Two journalists working for US-funded Al-Hurra TV went missing in Aleppo exactly a month ago today, on 20 August. Only one has since given any sign of life. It was Cüneyt Ünal, a Turkish cameraman who was seen in footage broadcast by the pro-government TV station Al-Ikhbariya on 27 August.
Looking tired, with bruises under both eyes and clearly speaking under duress, he accused himself of having been escorted during some of the fighting by persons of foreign origin "who were all carrying a weapon." Accompanying armed men while covering a war is not new and, for a journalist, is certainly not evidence of crime.
His Al-Hurra colleague, Jordanian reporter Bashar Fahmi Al-Kadumi, is being held by Syrian pro-government forces, according to his brother. The Syrian information ministry nonetheless issued a statement on 4 September denying that he is being held by the Syrian authorities. So where is he? Someone is lying. Telling lies in wartime is not new either, but this is like getting facts from a black hole.
Syria’s cities have become a Bermuda triangle for journalists. US freelancer Austin Tice has been missing since 13 August, when he disappeared in a Damascus suburb while reporting for the Washington Post, Al-Jazeera English and McClatchy. According to the ambassador of the Czech Republic, which represents US interests in Syria, Tice is being held by pro-government forces. But the Syrian government refuses to confirm this, although pressed by the US State Department.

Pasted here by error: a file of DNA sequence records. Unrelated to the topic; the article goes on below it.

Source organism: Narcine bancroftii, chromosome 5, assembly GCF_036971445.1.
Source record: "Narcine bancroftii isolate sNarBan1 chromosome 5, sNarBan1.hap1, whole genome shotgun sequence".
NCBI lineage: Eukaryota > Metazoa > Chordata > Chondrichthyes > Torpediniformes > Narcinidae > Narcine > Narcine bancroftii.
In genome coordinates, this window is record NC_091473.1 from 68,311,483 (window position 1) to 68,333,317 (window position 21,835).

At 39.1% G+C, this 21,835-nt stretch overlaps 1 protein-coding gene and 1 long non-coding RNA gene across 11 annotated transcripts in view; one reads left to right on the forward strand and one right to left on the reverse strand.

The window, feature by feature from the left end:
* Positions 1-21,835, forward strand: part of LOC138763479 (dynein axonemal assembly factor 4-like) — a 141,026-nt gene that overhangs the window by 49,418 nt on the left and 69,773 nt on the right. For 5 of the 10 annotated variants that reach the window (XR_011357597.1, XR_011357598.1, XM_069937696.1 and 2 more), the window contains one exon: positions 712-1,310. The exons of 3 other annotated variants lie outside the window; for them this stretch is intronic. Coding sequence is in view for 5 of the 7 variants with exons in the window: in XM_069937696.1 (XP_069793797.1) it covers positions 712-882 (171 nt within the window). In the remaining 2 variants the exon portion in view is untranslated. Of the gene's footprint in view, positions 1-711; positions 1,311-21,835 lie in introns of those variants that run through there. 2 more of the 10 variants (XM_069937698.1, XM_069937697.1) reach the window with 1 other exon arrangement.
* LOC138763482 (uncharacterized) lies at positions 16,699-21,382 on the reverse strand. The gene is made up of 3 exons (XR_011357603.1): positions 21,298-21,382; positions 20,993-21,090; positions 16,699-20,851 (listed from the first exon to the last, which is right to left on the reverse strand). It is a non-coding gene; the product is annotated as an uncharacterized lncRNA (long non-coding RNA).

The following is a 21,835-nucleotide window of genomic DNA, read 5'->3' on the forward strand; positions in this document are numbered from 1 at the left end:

Journalists used to be taken hostage in order to make demands. Are they now being kidnapped in Damascus just to remove unwanted witnesses from war zones, just as certain well-known faces used to be removed from photos in Moscow?
And where are the 31 Syrian journalists and citizen-journalists currently being held by the regime? Their arbitrary detention in unknown locations is tantamount to enforced disappearances. Where are Mazen Darwish, the head of the Syrian Centre for Media and Freedom of Expression (SCM), Hussein Ghreir, a blogger arrested along with Darwish during a raid on the SCM in February, and Ali Mahmoud Othman, the head of the Media Centre in the Homs district of Bab Amr, who was arrested on 28 March?
Similarly, there has been no word since mid-August of Ahmed Sattouf, the Homs-based correspondent of Iran’s Arabic-language TV station Al-Alam and the Syrian pro-government TV station Al-Ikhbariya, or of Talal Janbakeli, a cameraman with the Syrian government TV station, who was kidnapped by a Free Syrian Army militia in Damascus on 5 August.
The Assad regime, like the Free Syrian Army and the other components of the opposition, need to realise that making journalists disappear in order to hide what is going on serves no purpose. It just sheds an even harsher light on all the disappearances of men, women and children that are taking place in the course of this war.